October is typically the month when most of the leaves drop off the trees in Minnesota, and while a lot of the state is currently covered in an early snow, odds are the weather will soon warm and we’ll be left with a bunch of wet leaves across our lawn. This means it’ll soon be time to layer up and grab a rake to help remove these excess leaves, and if you’re not careful, raking can do a number on your spine. In today’s blog, we share some tips for preventing back pain while you’re raking.
If you have to rake a big yard or anticipate raking a bunch over the next couple of weeks, keep these tips in mind.
1. Shuffle Your Feet – When you’re raking, make sure that you’re shuffling your feet and turning your body to face the direction you’re raking. If your feet stay pointed in the same direction while you reach and twist to rake leaves to your left and right, you’re going to be putting extra strain on your spine. This can lead to muscle, ligament and disc issues. Shuffle your feet and keep your body facing the direction you’re raking.
2. Break Up The Activity – If you have a particularly large yard, don’t try to get the entire lawn raked in one afternoon. Work on sections and break up the activity. If you try too do too much all at once, you can end up overloading your spine. Don’t be afraid to take a few breaks if it’s going to take you a while to rake the entire yard.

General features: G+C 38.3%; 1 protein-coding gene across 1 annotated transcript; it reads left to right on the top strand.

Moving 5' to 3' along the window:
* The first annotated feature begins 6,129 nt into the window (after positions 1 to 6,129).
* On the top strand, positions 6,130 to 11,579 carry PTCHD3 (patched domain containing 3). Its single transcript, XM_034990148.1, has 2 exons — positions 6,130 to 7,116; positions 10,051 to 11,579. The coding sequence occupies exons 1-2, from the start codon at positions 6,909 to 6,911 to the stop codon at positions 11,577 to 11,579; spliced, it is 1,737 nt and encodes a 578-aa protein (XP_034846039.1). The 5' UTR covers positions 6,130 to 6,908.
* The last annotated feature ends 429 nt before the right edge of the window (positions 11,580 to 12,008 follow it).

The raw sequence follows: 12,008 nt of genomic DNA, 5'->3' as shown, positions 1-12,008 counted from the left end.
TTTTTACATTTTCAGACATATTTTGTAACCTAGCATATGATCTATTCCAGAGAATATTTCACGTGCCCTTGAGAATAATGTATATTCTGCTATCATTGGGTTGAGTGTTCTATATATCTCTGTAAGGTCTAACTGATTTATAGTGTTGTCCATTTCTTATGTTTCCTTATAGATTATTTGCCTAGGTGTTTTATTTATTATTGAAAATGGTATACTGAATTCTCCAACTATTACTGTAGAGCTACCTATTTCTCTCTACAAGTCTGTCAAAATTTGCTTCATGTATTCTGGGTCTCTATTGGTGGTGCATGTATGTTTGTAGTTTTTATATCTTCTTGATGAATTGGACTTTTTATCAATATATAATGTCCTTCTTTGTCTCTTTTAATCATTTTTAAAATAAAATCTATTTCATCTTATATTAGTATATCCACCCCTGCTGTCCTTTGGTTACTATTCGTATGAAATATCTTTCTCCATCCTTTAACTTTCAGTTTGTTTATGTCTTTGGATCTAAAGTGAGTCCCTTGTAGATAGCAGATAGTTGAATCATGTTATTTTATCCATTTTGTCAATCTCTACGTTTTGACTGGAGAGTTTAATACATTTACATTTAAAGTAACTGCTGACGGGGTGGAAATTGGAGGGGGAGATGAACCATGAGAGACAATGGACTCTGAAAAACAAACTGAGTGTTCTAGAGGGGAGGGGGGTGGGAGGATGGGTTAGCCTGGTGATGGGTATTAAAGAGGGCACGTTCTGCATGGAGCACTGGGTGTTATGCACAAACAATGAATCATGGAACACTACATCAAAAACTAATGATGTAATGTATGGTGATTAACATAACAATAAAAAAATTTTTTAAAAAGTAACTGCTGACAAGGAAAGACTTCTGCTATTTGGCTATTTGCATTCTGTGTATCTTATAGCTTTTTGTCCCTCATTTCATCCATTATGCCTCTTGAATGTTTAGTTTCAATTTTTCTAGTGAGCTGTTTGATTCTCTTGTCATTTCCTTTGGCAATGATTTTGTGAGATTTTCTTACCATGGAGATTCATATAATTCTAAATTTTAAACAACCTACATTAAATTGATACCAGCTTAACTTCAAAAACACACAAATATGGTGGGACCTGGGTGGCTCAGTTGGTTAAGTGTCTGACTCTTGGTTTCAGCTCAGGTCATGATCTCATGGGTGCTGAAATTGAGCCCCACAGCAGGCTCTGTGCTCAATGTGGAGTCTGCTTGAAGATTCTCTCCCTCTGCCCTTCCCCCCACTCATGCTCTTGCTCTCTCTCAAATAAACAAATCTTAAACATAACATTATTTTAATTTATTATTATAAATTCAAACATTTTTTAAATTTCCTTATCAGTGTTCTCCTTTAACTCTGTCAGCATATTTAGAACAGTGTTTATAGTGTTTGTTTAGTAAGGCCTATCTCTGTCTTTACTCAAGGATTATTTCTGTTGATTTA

3. Lawnmower Attachments and Blowers – If you have a big yard, or you have a history of back pain, consider investing in a lawnmower attachment if you have a riding lawnmower, or look into leaf blowing options. These tools can help you remove leaves without the physical stress of raking. Or if you don’t want to do any of the work yourself, odds are you can find a leaf raking service or a high school student looking for some extra cash to perform the job!
4. Stay Warm – Our bodies work optimally when muscles and ligaments are loose and ready for activity, and they can get into this state more easily if they are warm. Being cold can make it harder for muscles to transition from an inactive to an active state, and this can increase your risk of injury. Dress for the weather and stay warm while you’re raking leaves to help reduce your risk of a spinal muscle injury.
5. Bend at the Knees – If you’re going to be bending in order to move leaves to a wheelbarrow or another area to aid in their removal, make sure you are bending at the knees and not at your waist. Repeatedly bending and lifting, even if it’s not a lot of weight, will take a toll on your spine. Practice proper posture when raking and bending.
Keep these tips in mind and consult with a spine specialist if you develop a back injury. For more information, reach out to Dr. Chang’s office today.